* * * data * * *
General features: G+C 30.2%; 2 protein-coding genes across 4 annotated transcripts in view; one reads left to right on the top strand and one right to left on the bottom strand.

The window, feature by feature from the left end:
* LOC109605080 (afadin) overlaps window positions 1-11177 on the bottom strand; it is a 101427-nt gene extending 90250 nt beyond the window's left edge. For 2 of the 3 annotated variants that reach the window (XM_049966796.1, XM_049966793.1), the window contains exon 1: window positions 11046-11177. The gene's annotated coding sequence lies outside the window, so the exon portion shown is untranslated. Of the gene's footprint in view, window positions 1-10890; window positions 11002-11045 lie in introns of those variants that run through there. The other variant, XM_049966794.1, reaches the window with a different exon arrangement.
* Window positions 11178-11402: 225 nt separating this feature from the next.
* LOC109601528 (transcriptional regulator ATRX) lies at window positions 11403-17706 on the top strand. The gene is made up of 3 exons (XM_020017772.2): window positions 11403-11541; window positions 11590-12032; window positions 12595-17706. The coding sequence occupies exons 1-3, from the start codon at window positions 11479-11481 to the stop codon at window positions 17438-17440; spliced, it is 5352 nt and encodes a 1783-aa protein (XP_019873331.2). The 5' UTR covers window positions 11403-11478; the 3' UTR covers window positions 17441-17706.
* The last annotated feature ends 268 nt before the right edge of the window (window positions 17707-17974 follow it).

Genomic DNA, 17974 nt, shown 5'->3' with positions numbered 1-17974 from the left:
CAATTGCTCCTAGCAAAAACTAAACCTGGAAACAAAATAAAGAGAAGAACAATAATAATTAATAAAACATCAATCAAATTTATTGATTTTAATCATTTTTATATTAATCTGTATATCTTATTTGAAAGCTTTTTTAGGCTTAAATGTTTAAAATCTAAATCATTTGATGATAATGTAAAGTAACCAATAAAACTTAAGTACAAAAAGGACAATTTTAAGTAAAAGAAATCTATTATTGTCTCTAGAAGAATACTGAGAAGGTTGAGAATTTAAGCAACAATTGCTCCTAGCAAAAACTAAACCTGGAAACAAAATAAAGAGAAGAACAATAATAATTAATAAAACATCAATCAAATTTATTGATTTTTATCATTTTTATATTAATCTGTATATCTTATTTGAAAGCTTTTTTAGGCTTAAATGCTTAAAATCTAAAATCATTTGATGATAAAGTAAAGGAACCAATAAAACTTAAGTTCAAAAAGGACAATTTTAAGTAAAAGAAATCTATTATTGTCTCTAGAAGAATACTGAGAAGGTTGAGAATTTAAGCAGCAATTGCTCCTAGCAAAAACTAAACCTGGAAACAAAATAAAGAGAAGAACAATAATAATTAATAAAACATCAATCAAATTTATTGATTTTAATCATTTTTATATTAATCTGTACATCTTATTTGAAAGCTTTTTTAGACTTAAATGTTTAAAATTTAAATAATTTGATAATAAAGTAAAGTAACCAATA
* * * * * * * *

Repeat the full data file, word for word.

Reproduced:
General features: G+C 30.2%; 2 protein-coding genes across 4 annotated transcripts in view; one reads left to right on the top strand and one right to left on the bottom strand.

The window, feature by feature from the left end:
* LOC109605080 (afadin) overlaps window positions 1-11177 on the bottom strand; it is a 101427-nt gene extending 90250 nt beyond the window's left edge. For 2 of the 3 annotated variants that reach the window (XM_049966796.1, XM_049966793.1), the window contains exon 1: window positions 11046-11177. The gene's annotated coding sequence lies outside the window, so the exon portion shown is untranslated. Of the gene's footprint in view, window positions 1-10890; window positions 11002-11045 lie in introns of those variants that run through there. The other variant, XM_049966794.1, reaches the window with a different exon arrangement.
* Window positions 11178-11402: 225 nt separating this feature from the next.
* LOC109601528 (transcriptional regulator ATRX) lies at window positions 11403-17706 on the top strand. The gene is made up of 3 exons (XM_020017772.2): window positions 11403-11541; window positions 11590-12032; window positions 12595-17706. The coding sequence occupies exons 1-3, from the start codon at window positions 11479-11481 to the stop codon at window positions 17438-17440; spliced, it is 5352 nt and encodes a 1783-aa protein (XP_019873331.2). The 5' UTR covers window positions 11403-11478; the 3' UTR covers window positions 17441-17706.
* The last annotated feature ends 268 nt before the right edge of the window (window positions 17707-17974 follow it).

Genomic DNA, 17974 nt, shown 5'->3' with positions numbered 1-17974 from the left:
CAATTGCTCCTAGCAAAAACTAAACCTGGAAACAAAATAAAGAGAAGAACAATAATAATTAATAAAACATCAATCAAATTTATTGATTTTAATCATTTTTATATTAATCTGTATATCTTATTTGAAAGCTTTTTTAGGCTTAAATGTTTAAAATCTAAATCATTTGATGATAATGTAAAGTAACCAATAAAACTTAAGTACAAAAAGGACAATTTTAAGTAAAAGAAATCTATTATTGTCTCTAGAAGAATACTGAGAAGGTTGAGAATTTAAGCAACAATTGCTCCTAGCAAAAACTAAACCTGGAAACAAAATAAAGAGAAGAACAATAATAATTAATAAAACATCAATCAAATTTATTGATTTTTATCATTTTTATATTAATCTGTATATCTTATTTGAAAGCTTTTTTAGGCTTAAATGCTTAAAATCTAAAATCATTTGATGATAAAGTAAAGGAACCAATAAAACTTAAGTTCAAAAAGGACAATTTTAAGTAAAAGAAATCTATTATTGTCTCTAGAAGAATACTGAGAAGGTTGAGAATTTAAGCAGCAATTGCTCCTAGCAAAAACTAAACCTGGAAACAAAATAAAGAGAAGAACAATAATAATTAATAAAACATCAATCAAATTTATTGATTTTAATCATTTTTATATTAATCTGTACATCTTATTTGAAAGCTTTTTTAGACTTAAATGTTTAAAATTTAAATAATTTGATAATAAAGTAAAGTAACCAATA